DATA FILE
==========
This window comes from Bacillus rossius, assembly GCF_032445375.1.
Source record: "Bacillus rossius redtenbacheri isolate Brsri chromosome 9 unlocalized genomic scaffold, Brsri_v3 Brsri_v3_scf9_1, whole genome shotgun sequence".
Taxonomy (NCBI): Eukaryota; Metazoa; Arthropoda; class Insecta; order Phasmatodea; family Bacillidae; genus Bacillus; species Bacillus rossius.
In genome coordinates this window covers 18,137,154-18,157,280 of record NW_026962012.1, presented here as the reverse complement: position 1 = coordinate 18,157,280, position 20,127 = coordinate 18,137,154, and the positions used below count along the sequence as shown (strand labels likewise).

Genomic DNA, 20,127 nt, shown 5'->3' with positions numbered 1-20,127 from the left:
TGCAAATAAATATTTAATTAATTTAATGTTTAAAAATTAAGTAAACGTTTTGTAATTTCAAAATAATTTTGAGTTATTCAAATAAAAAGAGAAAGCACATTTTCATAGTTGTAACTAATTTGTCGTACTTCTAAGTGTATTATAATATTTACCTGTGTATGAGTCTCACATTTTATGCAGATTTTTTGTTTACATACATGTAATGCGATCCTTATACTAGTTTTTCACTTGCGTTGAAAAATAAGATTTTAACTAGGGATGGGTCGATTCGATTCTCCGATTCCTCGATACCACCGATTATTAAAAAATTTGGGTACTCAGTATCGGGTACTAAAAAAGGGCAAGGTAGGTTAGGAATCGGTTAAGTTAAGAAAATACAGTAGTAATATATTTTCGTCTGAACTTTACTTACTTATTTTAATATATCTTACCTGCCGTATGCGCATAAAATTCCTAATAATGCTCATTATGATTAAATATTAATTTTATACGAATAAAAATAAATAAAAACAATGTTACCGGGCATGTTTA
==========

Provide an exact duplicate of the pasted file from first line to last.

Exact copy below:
This window comes from Bacillus rossius, assembly GCF_032445375.1.
Source record: "Bacillus rossius redtenbacheri isolate Brsri chromosome 9 unlocalized genomic scaffold, Brsri_v3 Brsri_v3_scf9_1, whole genome shotgun sequence".
Taxonomy (NCBI): Eukaryota; Metazoa; Arthropoda; class Insecta; order Phasmatodea; family Bacillidae; genus Bacillus; species Bacillus rossius.
In genome coordinates this window covers 18,137,154-18,157,280 of record NW_026962012.1, presented here as the reverse complement: position 1 = coordinate 18,157,280, position 20,127 = coordinate 18,137,154, and the positions used below count along the sequence as shown (strand labels likewise).

Genomic DNA, 20,127 nt, shown 5'->3' with positions numbered 1-20,127 from the left:
TGCAAATAAATATTTAATTAATTTAATGTTTAAAAATTAAGTAAACGTTTTGTAATTTCAAAATAATTTTGAGTTATTCAAATAAAAAGAGAAAGCACATTTTCATAGTTGTAACTAATTTGTCGTACTTCTAAGTGTATTATAATATTTACCTGTGTATGAGTCTCACATTTTATGCAGATTTTTTGTTTACATACATGTAATGCGATCCTTATACTAGTTTTTCACTTGCGTTGAAAAATAAGATTTTAACTAGGGATGGGTCGATTCGATTCTCCGATTCCTCGATACCACCGATTATTAAAAAATTTGGGTACTCAGTATCGGGTACTAAAAAAGGGCAAGGTAGGTTAGGAATCGGTTAAGTTAAGAAAATACAGTAGTAATATATTTTCGTCTGAACTTTACTTACTTATTTTAATATATCTTACCTGCCGTATGCGCATAAAATTCCTAATAATGCTCATTATGATTAAATATTAATTTTATACGAATAAAAATAAATAAAAACAATGTTACCGGGCATGTTTA